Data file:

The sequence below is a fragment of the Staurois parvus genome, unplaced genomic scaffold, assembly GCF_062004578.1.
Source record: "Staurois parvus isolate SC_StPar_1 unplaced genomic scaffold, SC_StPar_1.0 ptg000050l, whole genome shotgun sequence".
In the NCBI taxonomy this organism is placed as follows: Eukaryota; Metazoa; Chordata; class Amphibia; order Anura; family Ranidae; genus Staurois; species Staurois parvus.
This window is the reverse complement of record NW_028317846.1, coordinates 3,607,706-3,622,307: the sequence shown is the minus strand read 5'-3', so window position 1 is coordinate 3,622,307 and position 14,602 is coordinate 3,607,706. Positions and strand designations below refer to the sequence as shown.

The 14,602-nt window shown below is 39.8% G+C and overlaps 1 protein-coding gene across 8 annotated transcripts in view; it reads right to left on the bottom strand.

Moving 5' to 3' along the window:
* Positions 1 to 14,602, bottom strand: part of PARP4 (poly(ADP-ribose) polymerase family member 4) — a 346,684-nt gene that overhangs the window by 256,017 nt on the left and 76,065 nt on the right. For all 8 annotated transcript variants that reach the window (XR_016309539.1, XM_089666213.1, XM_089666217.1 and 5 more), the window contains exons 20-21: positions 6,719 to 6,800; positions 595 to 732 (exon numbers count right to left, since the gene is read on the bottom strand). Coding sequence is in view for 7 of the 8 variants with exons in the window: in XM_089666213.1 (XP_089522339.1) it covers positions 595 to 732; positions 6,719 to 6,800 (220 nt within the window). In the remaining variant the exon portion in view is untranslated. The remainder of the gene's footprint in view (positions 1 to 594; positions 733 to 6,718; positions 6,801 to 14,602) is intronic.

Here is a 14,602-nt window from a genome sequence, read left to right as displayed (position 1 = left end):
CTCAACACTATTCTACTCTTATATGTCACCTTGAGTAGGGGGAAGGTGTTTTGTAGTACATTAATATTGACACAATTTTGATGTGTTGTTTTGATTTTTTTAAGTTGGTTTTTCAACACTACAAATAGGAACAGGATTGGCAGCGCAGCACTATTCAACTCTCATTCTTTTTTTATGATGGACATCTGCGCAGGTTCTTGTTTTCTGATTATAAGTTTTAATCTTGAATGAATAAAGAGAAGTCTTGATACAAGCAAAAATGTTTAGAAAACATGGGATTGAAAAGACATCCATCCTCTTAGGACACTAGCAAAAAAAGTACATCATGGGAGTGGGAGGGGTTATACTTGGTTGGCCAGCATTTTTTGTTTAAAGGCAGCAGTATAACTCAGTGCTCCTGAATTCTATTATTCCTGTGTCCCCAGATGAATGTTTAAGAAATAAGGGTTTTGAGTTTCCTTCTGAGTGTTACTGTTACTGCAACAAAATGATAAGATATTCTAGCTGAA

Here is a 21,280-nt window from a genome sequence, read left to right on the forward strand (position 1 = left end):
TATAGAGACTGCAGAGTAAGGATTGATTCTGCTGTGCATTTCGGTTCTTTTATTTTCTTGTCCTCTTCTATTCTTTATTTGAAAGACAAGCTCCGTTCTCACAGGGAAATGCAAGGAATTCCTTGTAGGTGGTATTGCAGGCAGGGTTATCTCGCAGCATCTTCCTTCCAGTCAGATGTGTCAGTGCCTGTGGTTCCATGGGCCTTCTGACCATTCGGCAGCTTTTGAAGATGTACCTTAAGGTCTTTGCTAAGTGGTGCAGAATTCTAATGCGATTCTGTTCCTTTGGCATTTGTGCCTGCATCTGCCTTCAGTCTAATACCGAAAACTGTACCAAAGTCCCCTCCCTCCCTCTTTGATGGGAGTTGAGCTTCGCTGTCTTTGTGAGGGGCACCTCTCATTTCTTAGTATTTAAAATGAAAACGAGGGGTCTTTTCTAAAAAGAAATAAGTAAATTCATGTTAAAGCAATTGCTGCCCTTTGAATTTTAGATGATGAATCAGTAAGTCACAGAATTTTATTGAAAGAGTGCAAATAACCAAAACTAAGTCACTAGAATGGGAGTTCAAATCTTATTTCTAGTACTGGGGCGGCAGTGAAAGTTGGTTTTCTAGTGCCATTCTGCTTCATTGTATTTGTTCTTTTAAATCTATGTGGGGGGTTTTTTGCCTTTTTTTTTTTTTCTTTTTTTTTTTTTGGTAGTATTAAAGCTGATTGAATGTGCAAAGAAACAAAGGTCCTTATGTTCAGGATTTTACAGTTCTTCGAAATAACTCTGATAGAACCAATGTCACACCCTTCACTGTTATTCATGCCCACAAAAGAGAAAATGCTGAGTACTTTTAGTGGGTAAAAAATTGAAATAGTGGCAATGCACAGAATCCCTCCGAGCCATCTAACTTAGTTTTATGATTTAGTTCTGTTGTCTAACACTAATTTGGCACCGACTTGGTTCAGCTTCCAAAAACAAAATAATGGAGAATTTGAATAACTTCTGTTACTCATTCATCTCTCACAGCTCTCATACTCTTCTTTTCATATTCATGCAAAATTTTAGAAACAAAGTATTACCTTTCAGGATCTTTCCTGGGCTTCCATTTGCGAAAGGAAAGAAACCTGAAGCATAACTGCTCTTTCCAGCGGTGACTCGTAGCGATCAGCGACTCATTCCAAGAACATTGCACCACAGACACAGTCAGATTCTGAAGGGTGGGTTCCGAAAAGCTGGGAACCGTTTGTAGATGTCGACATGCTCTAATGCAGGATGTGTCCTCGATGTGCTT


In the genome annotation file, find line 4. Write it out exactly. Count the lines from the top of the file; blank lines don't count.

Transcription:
This window is the reverse complement of record NW_028317846.1, coordinates 3,607,706-3,622,307: the sequence shown is the minus strand read 5'-3', so window position 1 is coordinate 3,622,307 and position 14,602 is coordinate 3,607,706. Positions and strand designations below refer to the sequence as shown.